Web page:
Thursday, October 9, 2014


I did not get the chance to say goodbye.

On September 16, 2014, I formally stepped aside from being Chair of the Department of Pediatrics at Asian Hospital and Medical Center, a position I accepted three years ago.

In 2011, when I assumed the position to lead a department at the hospital, my initial reaction was fear. I don't know how many of my colleagues knew that, but now I can confess to you my skepticism in accepting the role. I was afraid. Because I barely knew 30% of you. Because I did not know how you would accept me. Because I did not want to let you down on expectations.

The first few nights were practically sleepless ones for me. I would call or drag Bettina to one side and ask her who all the pediatricians at the hospital were. We would go through your names one by one and I would need to place a face in the name. While many of you knew me because you either were once my students or had heard me give a lecture in some conference or convention, I needed to get to know you better. I would ponder and dream of great things for our department. After all, pediatrics is not a major contributor to the financial coffers with "toys for the big boys" like surgery or "dramatic landscapes and stories" like oncology or "sculpting and laser technologies for the forever young" like dermatology. You get kids - either sick or the newborn. They come in for a couple of days. We fix their disease. They go home. No fanfare there.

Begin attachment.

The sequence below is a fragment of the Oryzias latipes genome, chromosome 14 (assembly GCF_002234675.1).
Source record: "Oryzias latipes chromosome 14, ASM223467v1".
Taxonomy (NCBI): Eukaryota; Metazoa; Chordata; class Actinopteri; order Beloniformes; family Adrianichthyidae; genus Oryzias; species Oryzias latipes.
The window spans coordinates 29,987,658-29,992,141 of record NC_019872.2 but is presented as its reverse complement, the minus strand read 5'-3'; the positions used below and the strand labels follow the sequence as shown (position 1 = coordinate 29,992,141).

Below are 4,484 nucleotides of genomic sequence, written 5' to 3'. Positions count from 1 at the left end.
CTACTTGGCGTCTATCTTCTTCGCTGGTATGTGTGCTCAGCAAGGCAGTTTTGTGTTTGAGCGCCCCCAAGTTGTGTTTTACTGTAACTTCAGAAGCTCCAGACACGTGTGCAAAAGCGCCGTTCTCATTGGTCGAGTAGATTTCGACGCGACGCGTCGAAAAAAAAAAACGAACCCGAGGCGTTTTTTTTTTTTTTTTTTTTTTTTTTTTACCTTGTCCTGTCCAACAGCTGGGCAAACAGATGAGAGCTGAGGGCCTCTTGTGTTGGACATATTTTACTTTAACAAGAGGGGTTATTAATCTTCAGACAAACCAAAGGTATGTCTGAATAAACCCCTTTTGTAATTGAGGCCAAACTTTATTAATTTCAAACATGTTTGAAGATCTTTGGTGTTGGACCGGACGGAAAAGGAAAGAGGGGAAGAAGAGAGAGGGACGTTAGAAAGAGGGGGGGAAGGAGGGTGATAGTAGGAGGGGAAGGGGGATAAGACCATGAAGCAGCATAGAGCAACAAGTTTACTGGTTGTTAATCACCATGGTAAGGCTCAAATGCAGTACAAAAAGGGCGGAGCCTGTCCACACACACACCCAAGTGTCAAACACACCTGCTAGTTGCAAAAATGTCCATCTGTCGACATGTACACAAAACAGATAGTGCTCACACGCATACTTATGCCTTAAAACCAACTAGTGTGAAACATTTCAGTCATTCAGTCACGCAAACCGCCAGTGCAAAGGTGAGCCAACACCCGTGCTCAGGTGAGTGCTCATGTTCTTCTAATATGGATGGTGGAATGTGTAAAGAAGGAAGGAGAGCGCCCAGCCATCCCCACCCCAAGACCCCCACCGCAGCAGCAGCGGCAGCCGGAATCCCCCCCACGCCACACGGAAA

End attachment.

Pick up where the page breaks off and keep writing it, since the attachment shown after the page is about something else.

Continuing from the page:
Where do we put our mark in this hospital?

Three years ago seemed such a long time. On our first staff meeting, I laid out my plans and asked your support. I believe you were all overwhelmed.

Residency training.

Mother-baby friendly hospital.

Pediatrics office.

Continuing medical education courses.

Was I dreaming or was I crazy? Is he nuts? Did we just elect the wrong person to lead us? My God we're going to actually work?!?!

I needed to prove to you that together, no dream would be too small to achieve.

The three years went by very quickly.

Somewhere along the road, someone decided that JCI Accreditation would be part of the picture. That wasn't in our road map initially. But together, we took it in stride. Even if I had to stand at the podium for the next 9 straight hours giving the lecture, by golly I did and my God, you all stayed behind to finish it!

We had our official accreditations for life support programs and when push came to shove, the remaining few that were not board certified really proved to themselves (and to me), that, yes, they could do it. Taking the amnesty certification exam was no small task and I take my hats off to all who took it and congratulate those who made it. It was a pat on your back that you truly deserved. I just provided the push, but you made yourselves proud.

The back-to-back annual continuing medical education activities were tremendously successful. We raised enough funds to contribute to the continuing education and training of our own residents as well.